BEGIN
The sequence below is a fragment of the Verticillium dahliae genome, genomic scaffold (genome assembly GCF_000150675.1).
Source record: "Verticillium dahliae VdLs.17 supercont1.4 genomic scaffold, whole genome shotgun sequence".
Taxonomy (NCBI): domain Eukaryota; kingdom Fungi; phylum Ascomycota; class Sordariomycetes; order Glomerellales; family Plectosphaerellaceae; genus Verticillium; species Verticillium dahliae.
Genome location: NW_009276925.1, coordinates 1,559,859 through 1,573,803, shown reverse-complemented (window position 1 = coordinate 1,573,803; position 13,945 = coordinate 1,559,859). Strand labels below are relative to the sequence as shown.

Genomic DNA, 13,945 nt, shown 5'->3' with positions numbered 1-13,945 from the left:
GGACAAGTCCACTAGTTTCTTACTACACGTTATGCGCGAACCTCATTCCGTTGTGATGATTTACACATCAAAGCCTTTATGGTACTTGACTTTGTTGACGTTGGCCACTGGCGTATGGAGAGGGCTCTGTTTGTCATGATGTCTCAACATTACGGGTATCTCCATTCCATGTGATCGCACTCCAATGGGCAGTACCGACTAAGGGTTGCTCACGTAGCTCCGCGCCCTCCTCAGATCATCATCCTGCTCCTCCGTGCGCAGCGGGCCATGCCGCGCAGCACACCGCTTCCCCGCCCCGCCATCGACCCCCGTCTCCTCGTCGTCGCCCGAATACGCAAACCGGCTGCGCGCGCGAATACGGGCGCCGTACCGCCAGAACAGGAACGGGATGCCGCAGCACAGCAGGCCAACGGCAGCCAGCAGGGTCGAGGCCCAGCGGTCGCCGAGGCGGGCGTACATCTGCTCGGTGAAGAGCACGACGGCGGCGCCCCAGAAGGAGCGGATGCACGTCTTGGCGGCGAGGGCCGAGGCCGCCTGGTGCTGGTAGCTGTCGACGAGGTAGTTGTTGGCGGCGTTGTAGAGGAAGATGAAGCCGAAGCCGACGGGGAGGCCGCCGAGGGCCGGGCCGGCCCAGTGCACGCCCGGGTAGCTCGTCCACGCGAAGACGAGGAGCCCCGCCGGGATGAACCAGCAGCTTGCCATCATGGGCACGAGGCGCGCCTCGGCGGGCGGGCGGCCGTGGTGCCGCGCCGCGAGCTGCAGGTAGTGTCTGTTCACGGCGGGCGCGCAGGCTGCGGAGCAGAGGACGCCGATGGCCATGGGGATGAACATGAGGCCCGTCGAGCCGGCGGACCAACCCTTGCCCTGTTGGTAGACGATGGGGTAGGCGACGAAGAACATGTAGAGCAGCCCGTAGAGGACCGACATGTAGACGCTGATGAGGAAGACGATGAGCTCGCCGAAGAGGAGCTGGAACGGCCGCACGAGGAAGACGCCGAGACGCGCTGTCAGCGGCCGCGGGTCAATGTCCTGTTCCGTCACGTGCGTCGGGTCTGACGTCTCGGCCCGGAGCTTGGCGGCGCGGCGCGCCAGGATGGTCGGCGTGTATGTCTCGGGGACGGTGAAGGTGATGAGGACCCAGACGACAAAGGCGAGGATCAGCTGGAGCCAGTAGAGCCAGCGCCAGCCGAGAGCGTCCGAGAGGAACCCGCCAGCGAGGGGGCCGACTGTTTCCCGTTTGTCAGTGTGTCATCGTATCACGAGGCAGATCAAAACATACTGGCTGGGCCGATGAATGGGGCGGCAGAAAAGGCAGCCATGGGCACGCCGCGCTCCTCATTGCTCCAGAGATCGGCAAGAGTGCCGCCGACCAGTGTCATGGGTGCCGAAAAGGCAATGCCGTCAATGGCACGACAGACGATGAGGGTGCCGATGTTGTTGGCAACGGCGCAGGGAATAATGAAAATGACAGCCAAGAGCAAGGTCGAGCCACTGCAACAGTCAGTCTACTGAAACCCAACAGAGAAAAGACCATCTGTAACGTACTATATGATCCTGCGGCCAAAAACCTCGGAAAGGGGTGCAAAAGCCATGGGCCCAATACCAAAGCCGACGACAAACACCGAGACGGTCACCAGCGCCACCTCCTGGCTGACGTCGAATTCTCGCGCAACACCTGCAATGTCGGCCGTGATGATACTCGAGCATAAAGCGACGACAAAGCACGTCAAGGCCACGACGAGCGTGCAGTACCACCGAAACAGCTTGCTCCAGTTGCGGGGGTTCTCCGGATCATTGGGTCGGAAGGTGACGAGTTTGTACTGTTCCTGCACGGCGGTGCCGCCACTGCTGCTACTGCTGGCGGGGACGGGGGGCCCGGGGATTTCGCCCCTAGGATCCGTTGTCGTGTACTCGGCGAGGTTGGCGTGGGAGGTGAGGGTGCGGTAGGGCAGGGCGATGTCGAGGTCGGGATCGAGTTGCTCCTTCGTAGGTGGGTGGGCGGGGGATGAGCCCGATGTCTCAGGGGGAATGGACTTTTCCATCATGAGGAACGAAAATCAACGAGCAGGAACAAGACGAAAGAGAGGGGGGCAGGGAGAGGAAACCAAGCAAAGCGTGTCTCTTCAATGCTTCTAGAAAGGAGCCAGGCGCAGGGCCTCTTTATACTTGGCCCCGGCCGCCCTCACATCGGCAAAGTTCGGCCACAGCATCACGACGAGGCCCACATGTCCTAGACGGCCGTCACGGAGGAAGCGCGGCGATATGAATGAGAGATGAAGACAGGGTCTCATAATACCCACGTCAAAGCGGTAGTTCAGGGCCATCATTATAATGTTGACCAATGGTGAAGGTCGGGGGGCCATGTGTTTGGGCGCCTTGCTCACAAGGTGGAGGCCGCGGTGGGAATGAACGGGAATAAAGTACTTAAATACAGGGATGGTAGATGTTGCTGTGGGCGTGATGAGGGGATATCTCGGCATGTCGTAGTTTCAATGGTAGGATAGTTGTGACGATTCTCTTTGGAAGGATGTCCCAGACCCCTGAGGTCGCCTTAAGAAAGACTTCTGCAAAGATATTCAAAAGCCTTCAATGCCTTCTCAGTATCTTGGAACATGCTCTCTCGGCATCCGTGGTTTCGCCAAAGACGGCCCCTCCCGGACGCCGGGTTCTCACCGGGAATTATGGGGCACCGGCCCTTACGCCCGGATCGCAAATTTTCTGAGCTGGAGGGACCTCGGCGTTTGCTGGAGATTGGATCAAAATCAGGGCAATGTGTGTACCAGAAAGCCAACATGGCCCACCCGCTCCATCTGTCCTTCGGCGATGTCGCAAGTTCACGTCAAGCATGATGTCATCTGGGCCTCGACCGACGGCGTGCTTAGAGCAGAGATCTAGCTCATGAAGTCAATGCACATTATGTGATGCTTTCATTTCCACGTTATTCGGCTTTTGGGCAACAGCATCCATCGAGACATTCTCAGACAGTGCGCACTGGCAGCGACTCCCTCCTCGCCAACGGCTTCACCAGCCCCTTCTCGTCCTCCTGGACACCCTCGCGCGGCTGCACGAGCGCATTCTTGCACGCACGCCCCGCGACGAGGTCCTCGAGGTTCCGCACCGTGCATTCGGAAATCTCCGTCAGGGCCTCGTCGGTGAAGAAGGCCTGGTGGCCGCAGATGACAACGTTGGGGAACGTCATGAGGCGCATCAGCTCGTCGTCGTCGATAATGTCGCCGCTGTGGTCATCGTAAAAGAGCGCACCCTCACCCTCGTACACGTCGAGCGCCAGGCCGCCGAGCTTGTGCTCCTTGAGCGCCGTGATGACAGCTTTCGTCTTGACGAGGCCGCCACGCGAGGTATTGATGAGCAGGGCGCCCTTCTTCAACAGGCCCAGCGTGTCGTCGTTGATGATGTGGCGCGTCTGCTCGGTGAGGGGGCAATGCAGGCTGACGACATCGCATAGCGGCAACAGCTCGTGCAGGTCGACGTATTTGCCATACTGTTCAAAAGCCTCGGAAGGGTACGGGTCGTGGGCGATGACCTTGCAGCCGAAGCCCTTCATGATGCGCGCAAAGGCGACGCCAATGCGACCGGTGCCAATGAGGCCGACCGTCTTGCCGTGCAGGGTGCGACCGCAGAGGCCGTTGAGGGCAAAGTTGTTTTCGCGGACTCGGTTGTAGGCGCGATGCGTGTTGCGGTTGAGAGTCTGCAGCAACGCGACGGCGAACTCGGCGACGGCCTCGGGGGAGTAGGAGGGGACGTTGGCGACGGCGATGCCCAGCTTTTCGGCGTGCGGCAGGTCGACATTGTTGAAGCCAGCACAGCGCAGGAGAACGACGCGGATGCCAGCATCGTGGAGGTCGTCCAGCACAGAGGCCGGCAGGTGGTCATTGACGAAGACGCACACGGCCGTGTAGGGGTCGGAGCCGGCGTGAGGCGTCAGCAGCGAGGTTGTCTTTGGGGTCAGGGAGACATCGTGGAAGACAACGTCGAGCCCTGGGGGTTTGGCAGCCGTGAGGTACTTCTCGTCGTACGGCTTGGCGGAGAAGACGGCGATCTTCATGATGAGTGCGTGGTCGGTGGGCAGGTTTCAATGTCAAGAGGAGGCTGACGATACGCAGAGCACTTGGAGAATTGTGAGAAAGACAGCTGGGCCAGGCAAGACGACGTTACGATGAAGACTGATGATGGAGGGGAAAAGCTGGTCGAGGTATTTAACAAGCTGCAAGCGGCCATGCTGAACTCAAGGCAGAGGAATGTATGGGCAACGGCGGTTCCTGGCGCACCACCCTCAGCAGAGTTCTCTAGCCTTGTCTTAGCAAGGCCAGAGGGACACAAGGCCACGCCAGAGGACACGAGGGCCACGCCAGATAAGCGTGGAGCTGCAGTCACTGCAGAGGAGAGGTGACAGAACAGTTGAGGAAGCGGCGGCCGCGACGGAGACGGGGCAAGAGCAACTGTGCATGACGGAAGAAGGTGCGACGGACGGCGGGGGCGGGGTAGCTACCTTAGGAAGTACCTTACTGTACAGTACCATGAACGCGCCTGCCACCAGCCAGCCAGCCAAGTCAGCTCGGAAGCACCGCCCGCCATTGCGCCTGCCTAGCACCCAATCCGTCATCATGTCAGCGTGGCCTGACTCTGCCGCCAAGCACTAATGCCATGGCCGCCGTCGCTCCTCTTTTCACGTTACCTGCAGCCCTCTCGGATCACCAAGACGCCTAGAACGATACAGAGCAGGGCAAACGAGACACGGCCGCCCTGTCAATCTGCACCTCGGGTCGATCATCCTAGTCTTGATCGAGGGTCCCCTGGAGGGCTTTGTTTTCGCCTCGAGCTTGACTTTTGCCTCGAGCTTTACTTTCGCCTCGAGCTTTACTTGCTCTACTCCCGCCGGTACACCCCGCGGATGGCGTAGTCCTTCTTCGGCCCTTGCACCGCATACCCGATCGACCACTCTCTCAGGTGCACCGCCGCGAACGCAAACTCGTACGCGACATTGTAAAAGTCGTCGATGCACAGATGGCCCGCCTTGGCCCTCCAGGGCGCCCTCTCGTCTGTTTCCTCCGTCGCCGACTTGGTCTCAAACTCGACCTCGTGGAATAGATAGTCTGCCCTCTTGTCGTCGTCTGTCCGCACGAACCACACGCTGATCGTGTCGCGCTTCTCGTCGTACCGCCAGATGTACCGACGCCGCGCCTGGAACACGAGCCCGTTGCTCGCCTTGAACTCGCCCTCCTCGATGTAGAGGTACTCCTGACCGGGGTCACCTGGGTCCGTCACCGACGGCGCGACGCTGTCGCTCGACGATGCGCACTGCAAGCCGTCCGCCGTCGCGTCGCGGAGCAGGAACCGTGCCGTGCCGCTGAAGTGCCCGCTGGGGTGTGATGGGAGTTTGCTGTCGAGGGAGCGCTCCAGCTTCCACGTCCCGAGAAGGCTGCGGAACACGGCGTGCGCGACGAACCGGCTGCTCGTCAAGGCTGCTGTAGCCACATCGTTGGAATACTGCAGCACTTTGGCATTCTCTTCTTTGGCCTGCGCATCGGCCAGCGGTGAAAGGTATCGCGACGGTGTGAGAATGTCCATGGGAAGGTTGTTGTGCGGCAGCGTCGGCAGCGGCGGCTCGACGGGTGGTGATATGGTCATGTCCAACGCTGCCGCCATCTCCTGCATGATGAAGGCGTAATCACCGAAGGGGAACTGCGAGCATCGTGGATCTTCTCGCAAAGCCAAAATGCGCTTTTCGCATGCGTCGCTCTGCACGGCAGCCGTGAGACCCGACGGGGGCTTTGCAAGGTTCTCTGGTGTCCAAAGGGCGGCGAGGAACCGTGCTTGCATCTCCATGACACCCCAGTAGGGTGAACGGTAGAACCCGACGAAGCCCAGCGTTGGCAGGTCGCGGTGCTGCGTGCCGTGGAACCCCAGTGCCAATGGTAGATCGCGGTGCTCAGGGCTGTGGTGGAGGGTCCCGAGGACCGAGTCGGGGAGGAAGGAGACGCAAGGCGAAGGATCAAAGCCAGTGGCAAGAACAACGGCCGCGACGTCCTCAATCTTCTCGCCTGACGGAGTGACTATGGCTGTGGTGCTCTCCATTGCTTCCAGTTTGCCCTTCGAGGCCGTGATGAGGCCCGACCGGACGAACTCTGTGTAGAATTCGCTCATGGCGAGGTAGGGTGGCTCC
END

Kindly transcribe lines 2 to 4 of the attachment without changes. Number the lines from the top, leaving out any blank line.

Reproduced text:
Source record: "Verticillium dahliae VdLs.17 supercont1.4 genomic scaffold, whole genome shotgun sequence".
Taxonomy (NCBI): domain Eukaryota; kingdom Fungi; phylum Ascomycota; class Sordariomycetes; order Glomerellales; family Plectosphaerellaceae; genus Verticillium; species Verticillium dahliae.
Genome location: NW_009276925.1, coordinates 1,559,859 through 1,573,803, shown reverse-complemented (window position 1 = coordinate 1,573,803; position 13,945 = coordinate 1,559,859). Strand labels below are relative to the sequence as shown.